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  Wednesday, November 20, 2019
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Russia is preparing proposals extending the validity of disarmament agreements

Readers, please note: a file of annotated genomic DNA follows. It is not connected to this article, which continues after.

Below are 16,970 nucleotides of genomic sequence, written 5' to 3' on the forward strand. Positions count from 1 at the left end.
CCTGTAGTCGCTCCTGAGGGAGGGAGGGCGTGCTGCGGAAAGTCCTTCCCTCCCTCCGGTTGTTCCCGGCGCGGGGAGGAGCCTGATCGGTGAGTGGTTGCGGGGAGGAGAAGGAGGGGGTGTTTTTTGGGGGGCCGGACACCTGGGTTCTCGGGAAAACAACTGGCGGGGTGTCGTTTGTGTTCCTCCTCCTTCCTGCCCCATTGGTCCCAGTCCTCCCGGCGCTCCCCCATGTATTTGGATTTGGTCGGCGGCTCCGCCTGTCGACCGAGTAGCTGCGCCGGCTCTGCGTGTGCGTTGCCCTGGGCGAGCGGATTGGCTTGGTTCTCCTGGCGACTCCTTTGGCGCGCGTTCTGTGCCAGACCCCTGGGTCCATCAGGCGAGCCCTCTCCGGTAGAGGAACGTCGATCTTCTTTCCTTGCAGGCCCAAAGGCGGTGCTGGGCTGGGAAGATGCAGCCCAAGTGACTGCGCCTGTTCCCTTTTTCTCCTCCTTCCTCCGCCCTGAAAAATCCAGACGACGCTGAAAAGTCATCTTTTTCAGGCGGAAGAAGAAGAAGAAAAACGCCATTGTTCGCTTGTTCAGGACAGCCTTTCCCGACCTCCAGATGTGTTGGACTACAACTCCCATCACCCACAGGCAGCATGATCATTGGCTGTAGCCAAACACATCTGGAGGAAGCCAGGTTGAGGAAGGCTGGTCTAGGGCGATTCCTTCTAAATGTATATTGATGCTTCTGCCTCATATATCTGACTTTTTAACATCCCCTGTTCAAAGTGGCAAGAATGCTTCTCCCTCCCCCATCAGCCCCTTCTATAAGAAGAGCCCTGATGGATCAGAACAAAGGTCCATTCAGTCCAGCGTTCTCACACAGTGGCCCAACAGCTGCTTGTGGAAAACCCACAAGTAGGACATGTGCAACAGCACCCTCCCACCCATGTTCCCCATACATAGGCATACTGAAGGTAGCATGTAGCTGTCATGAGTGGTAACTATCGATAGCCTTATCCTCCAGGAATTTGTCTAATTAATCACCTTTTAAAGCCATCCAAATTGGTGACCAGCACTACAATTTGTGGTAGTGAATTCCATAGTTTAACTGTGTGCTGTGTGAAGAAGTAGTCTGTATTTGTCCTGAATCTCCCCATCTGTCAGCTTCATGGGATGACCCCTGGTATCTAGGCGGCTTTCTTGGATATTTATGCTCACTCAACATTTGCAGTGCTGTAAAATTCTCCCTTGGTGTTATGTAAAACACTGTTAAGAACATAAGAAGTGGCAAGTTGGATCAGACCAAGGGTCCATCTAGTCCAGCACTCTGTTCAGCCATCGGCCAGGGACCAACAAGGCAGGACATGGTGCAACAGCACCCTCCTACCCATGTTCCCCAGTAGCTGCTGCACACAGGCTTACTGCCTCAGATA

Russia is preparing proposals extending the validity of disarmament agreements, the foreign minister said Thursday. "We are drafting proposals that will mean treaties on restrictions on strategic offensive weapons will not end when the current agreements expire," Sergei Lavrov told members of the lower house of Russia's parliament. Lavrov said it was difficult to see where a global threat might emerge, but added politicians should be responsible for their actions. "We are doing everything possible to eradicate this threat," he said. "From the standpoint of today, this means objectives concerning, in particular, the nonproliferation of weapons of mass destruction, and primarily the political resolution of Iran's nuclear program and the Korean peninsula nuclear problem." The Russian minister said there were still some "hotheads" in the world, citing as an example a doctrine formulated by some American experts that the U.S. could build up certain levels of weaponry to avoid any chance of retaliatory measures. "It is good that these ideas have not been reflected in American officials' statements," Lavrov said. Lavrov said Russia regularly analyzed the situation and the state of nuclear arsenals of some states as well as plans to deploy conventional forces, especially in Europe. "This is reflected in our strategic planning," he said. President Vladimir Putin proposed in late June that talks be opened with Washington on replacing START-I, which was signed at the end of the Soviet era and expires in three years' time, with a new arms deal. The treaty was followed by START-II, which banned the use of multiple re-entry vehicles but never entered into force and was later bypassed by the Strategic Offensive Reductions Treaty, signed on May 24, 2002 by Vladimir Putin and George W. Bush in Moscow. SORT, which expires on December 31, 2012, limited both countries' nuclear arsenal to 1,700-2,200 warheads each. The treaty has been criticized for a lack of verification provisions and the possibility of re-deploying stored warheads.
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